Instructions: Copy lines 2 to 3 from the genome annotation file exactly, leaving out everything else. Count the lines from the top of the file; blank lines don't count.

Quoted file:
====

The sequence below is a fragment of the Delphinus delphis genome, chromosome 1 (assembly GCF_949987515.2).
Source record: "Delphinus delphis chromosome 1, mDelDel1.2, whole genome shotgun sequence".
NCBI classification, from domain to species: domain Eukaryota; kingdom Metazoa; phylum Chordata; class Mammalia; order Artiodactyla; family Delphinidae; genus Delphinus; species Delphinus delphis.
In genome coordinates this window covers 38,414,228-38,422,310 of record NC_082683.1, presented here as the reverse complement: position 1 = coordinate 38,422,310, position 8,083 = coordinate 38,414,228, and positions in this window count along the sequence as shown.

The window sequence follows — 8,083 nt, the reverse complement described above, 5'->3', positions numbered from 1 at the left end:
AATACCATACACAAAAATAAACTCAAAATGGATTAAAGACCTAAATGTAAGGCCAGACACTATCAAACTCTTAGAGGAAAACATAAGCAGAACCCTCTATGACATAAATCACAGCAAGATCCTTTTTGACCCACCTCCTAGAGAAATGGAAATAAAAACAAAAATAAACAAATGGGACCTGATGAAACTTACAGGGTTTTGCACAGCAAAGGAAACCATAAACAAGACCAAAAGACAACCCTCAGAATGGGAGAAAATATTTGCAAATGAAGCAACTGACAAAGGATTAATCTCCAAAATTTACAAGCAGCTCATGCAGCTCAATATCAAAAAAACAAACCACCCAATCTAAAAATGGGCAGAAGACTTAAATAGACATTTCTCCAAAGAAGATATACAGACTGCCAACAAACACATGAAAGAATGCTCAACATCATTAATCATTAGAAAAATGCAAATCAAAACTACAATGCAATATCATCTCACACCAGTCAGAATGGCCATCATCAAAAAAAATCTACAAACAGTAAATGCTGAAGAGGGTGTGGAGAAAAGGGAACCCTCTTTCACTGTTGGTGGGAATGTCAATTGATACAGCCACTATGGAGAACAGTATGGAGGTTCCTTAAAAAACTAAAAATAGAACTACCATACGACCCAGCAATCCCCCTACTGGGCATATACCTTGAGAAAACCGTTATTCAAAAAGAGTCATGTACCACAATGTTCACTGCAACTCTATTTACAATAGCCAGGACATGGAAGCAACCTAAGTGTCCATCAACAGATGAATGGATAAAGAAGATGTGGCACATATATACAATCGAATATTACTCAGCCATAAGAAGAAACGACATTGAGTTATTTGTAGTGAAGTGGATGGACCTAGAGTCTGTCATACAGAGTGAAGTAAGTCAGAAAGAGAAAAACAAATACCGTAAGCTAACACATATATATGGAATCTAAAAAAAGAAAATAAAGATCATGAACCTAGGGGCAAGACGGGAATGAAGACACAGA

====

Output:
Source record: "Delphinus delphis chromosome 1, mDelDel1.2, whole genome shotgun sequence".
NCBI classification, from domain to species: domain Eukaryota; kingdom Metazoa; phylum Chordata; class Mammalia; order Artiodactyla; family Delphinidae; genus Delphinus; species Delphinus delphis.